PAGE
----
Arizona Bankruptcy and the Protection of Your Retirement Assets

Filing for a bankruptcy is a serious decision and you have to make a thorough consideration about it. Bankruptcy will affect your life in a number of ways. Thinking about the long-term consequences is very important and when it comes to providing for yourself in the future, retirement assets come to mind. Knowing whether protection of your retirement assets will be ensured in an Arizona bankruptcy will help you find out if moving forward is worth it. This is one of the most commonly asked questions and here are all of the essential facts.

Protection of Your Retirement Assets in Arizona

In Arizona, retirement accounts are considered exempt property during a bankruptcy. Whether you file for a Chapter 7 or a Chapter 13 bankruptcy, creditors cannot access retirement accounts and funds for the purpose of covering debt.

There are only a few exceptions but all of the following are protected when you file for a bankruptcy:

  • 401(k)s
  • IRAs
  • Roth IRAs
  • 403(b)s
  • Money purchase plans
  • Profit-sharing plans
  • Defined benefit plans
  • ERISA
  • Keoghs
  • State retirement pensions

Some limitations may apply. For example, there’s a cap on traditional and Roth IRAs. The top amount is 1,171,650 per person. Needless to say, most individuals who are filing for bankruptcy will not be affected by such thresholds.

Social security benefits are also exempt under Arizona bankruptcy filing. Such protections are enforced by federal rather than state law. The benefits received by an individual prior to the date of submitting a bankruptcy petition are also protected. One thing to remember is that co-mingling such funds with non-exempt benefits could lift the protections. In such instances, the person risks having their trustee using such benefits for the purpose of dealing with debt.

Other Retirement Funds and Assets

Only a few types of retirement funds and assets will not be entitled to the protections mentioned above.

Retirement benefits that are paid to you in the form of income are not exempt in a Chapter 7 bankruptcy. Such funds can be utilized to repay debt, especially if it goes above what you need to support you financially at the moment.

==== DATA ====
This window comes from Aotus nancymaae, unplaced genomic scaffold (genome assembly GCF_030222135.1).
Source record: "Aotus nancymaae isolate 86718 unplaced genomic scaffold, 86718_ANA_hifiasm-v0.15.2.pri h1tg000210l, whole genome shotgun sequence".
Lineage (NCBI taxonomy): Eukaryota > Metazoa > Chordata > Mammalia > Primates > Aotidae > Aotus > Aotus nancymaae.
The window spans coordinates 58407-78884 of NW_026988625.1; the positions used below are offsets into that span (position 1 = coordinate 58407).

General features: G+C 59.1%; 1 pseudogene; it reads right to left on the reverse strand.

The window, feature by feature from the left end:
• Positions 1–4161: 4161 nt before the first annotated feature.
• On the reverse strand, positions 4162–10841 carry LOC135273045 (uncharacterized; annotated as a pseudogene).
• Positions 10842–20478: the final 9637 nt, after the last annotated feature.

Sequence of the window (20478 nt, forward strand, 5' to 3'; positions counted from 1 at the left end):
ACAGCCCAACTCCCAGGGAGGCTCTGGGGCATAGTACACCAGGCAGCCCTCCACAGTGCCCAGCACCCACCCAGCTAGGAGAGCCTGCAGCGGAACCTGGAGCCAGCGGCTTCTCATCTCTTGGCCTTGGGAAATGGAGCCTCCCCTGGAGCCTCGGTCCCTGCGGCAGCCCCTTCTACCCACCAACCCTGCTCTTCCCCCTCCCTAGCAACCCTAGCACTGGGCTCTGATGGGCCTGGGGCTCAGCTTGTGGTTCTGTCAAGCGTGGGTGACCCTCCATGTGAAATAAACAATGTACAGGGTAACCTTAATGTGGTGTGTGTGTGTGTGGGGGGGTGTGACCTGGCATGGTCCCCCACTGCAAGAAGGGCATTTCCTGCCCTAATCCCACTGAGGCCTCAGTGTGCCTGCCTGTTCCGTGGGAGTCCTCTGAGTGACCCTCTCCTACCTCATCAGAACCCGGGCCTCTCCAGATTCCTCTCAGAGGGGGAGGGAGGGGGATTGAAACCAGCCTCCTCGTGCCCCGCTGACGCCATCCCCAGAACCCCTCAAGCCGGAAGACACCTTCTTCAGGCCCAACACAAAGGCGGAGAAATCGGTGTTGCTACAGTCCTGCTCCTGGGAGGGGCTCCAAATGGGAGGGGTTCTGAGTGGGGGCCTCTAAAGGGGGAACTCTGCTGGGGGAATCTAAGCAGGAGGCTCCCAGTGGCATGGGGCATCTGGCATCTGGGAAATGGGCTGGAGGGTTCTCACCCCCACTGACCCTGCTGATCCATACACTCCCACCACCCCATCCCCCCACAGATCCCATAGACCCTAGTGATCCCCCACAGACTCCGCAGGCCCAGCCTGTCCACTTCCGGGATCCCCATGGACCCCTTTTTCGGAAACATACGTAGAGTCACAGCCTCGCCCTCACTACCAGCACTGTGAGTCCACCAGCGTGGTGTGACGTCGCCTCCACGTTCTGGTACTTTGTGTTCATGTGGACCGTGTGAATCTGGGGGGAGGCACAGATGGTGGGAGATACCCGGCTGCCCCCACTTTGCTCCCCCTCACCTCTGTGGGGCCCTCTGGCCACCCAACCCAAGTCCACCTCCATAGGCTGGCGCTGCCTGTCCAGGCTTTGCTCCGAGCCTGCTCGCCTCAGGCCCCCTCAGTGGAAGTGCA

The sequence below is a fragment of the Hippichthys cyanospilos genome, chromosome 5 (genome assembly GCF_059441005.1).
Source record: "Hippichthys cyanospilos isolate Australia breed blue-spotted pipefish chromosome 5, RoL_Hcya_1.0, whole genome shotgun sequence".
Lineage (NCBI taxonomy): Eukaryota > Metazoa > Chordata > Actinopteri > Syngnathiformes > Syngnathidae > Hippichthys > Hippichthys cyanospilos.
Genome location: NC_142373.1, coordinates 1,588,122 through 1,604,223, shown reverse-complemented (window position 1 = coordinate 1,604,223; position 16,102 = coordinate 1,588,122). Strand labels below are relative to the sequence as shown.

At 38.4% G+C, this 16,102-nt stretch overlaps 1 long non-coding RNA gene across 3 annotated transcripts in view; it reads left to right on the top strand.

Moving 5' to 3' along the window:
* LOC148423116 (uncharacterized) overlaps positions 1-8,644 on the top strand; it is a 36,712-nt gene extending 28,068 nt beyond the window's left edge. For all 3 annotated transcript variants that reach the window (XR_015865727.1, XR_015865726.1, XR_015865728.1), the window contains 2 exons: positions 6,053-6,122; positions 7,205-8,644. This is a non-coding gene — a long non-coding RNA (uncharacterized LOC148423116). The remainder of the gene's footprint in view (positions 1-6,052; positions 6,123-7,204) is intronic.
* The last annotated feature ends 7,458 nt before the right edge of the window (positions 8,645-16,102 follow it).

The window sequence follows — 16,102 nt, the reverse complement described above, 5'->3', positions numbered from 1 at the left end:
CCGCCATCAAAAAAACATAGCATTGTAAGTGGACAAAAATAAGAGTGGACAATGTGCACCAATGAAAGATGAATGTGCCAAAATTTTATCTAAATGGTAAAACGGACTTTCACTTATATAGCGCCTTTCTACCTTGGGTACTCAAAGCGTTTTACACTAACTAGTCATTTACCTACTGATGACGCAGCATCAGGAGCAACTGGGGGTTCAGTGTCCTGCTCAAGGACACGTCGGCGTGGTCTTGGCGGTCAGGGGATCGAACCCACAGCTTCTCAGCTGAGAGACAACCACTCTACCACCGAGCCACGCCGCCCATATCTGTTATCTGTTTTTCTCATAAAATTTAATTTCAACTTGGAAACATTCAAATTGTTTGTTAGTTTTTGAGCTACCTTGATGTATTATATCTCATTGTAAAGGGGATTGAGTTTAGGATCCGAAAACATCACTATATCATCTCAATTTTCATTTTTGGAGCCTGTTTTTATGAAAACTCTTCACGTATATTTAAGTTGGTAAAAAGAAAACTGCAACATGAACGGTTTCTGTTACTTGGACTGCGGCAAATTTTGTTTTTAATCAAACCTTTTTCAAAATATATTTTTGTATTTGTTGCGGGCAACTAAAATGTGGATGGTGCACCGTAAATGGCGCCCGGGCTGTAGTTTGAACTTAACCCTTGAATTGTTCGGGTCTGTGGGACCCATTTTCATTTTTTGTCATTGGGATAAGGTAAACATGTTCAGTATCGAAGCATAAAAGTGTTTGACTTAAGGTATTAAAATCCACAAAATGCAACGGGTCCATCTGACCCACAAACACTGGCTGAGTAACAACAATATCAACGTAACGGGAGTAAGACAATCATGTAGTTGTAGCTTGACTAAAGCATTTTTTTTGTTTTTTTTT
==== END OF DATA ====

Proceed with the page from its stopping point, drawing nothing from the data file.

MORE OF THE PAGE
In a Chapter 13 bankruptcy, the retirement benefits paid to you in the form of income will be included in the repayment plan. This sum is going to determine just how much of unsecured debt you will have to pay back.

How to Use This Information?

Many people don’t realize the fact that their retirement assets are thoroughly protected in an Arizona bankruptcy. As a result, they start liquidating pension assets for the purpose of paying off debt. Obviously, this isn’t the best approach towards regaining financial stability.

protection of your retirement assetsIn addition, taking money out of a retirement account early could lead to certain fines, taxes and additional fees. These charges will increase the financial burden on an individual even further.

Bankruptcy should definitely be a last resort option but going through your life savings is certainly not a good idea when you no longer can pay debt.

One other important thing to remember is that the same rules don’t apply to all investment accounts. An investment account and a retirement plan aren’t one and the same thing. Mutual funds, certificates of deposit and other products that banks advertise to their customers are not exempt under a bankruptcy filing.

Keeping the money in the retirement account will enforce the protection but whenever you take out money and deposit it in a regular bank account, for example, the sum will no longer be considered exempt. The same thing works the other way around. Taking money out of your bank account to put it in a retirement fund will immediately put an exemption on these funds.